Posts tagged: queerness
“The Lady Lemongrabs in the Fionna and Cake comic “Sour Candy” inspired me to come out as a lesbian. I thanked the author, Kate Leth, and she congratulated me. I feel so much better.”
Confessed by: Anon.
Inspired by Anita Sarkeesian’s Video Game Tropes vs Women, I wanted to pitch a Zelda game where Zelda herself was the hero, rescuing a Prince Link.
Clockwork Empire is set 2,000 years after Twilight Princess, and is not a reboot, but simply another iteration in the Zelda franchise. It just so happens that in this case, Zelda is the protagonist. I’m a very big Zelda fan, and worked hard to draw from key elements in the continuity and mythos.
This concept work is meant to show that Zelda as a game protagonist can be both compelling and true to the franchise, while bringing new and dynamic game elements that go farther than being a simple gender swap.
Hope you like it!
Adventure Time’s “Princess Cookie” gets Comics Editor Carol in her heart zone.
In a lot of ways, Finn is who I would’ve wanted to be when I was a kid—if I couldn’t have Jake’s rad shapechanging abilities. (Shapechanging abilities are mathematical). I’m sure there are still boys upset at the thought of a girl pretending to be Finn, but it’s pretty clear that Finn, Jake and Adventure Time don’t mind girls being adventurers and boys being princesses and not just in the two episodes with Fionna and Cake, the gender and species-swapped versions of Finn and Jake. (Also, featuring the excellent Prince Gumball, voiced by Neil Patrick Harris). But while I love Fionna and Cake, somehow Princess Cookie got me in my heart zone.
I asked for guest posts making the case for the finalists for the Favorite DC Couples matches and reader Natalie Reed sent me this on Harley and Ivy. Her thoughts follow:
Before I begin, I suppose I should admit a slight bias: I’m not entirely of the opinion that Harley and Ivy’s clandestine tryst was precisely “non-canon”. More like “quasi-canon”. Or “deutero-canon”. Or “scholarly confirmed apocrypha”. And if you go by the whole Word Of Authorial God theory, it was straight-up, well, canon (at least for a given value of Paul Dini’s godhood; and regarding Harley’s infamous statement that her immunity to Ivy’s toxicity was granted so they could “play” together).
Basically, unlike the vast majority of non-canon ships, whereby fans go out seeking sexy (or not-so-sexy) subtext between two characters who seem to pair well together, what was going on between Harley and Ivy was, as often as not, just plain old text. The writers planting those seeds (no pun intended) weren’t simply toying (no pun intended) with us, they were quite deliberately implying a relationship there, and moreover implying a relationship that had a pretty meaningful impact on the story. And on at least one occasion I can think of (Ivy’s confrontation with Harley in Arkham during the finale of Gotham City Sirens), those seeds bore fruit, and became a meaningful, climactic element to the narrative.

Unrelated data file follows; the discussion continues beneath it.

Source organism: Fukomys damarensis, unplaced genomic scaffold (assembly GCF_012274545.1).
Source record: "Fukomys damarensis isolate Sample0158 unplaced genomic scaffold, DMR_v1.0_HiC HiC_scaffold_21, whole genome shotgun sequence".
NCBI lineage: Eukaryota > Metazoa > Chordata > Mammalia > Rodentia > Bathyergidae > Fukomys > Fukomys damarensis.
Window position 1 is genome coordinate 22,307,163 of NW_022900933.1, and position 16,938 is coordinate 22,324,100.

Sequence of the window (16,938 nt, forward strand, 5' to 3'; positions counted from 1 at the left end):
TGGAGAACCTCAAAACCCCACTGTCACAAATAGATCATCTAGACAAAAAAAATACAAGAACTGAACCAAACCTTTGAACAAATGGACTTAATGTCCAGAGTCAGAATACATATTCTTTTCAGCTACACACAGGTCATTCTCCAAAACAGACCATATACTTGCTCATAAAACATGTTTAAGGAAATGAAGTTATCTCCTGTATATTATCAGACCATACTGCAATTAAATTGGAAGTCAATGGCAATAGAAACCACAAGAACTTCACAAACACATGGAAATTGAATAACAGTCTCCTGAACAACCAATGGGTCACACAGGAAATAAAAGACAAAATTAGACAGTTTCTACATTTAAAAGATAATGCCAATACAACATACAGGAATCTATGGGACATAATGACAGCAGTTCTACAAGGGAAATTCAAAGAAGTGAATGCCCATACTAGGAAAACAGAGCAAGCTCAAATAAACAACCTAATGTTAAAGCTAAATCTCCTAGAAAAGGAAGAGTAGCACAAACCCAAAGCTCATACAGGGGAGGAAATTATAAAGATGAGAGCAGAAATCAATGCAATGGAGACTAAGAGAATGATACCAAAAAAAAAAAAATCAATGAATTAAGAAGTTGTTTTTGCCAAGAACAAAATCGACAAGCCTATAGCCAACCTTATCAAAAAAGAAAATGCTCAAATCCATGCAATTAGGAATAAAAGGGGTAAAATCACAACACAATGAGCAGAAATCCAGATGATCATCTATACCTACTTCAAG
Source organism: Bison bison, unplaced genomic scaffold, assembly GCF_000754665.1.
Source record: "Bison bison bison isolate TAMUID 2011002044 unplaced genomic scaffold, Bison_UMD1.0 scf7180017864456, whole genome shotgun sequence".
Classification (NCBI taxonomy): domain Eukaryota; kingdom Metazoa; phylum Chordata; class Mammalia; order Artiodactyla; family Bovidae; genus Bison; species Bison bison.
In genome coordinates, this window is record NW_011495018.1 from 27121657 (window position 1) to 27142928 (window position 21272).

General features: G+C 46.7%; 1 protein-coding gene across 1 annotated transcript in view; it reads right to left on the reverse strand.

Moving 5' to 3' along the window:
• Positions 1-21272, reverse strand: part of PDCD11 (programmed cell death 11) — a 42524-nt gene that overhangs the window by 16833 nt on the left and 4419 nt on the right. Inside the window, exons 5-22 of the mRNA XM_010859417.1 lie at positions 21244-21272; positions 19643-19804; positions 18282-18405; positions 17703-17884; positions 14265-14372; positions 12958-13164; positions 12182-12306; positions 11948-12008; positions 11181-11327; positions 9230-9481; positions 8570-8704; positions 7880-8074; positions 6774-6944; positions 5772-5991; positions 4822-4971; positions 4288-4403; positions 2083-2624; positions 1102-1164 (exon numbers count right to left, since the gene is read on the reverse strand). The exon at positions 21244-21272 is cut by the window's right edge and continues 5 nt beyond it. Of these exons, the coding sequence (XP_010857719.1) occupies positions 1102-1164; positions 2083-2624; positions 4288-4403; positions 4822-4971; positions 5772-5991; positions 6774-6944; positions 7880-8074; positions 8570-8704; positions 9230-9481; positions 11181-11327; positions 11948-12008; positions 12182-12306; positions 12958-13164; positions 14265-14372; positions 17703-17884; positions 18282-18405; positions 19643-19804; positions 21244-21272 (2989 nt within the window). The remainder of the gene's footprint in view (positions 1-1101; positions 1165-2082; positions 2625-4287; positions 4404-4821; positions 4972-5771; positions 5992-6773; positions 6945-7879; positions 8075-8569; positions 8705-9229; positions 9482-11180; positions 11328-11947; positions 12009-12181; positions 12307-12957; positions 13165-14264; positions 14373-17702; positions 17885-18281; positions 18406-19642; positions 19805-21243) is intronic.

Happy Valentine’s Day! The Brain and Monsieur Mallah finally admit their love for one another. What could be more romantic?
Celebrate Brigitte Lin Ching-Hsia’s birthday with a gallery of movie posters from her films.
(most come from HKMDB.com)
Films represented: The East Is Red; Dragon Inn; Peking Opera Blues; Chungking Express; Bride With White Hair; Swordsman 2; Dream Of The Red Chamber; Zu: Warriors From The Magic Mountain.
On the left, Alison Bechdel’s re-creation of a vintage paperback edition of Patricia Highsmith’s 1952 novel, The Price of Salt. On the right, the Norton edition released in 2004 (and made available as an e-book last month). The novel was originally published under the pseudonym ‘Claire Morgan’. Cate Blanchett and Mia Wasikowska are scheduled to star in the upcoming film based on the book.
Alison Bechdel—a serious Highsmith fan—was kind enough to mention our Highsmith recommendation engine on her blog(!):
Check out [Norton’s] great website. You can “choose your Highsmith” by answering a branching list of funny questions about what exactly you’re in the mood to read. And you can see a 3 minute promotional video with people like Joanne Schenkar and Terry Castle and me (Alas,no! I did not get to meet the infamous Castle or the mysterious Schenkar…we were all interviewed separately.) talking about Highsmith’s work.
You may remember us talking up Highsmith a ton last month.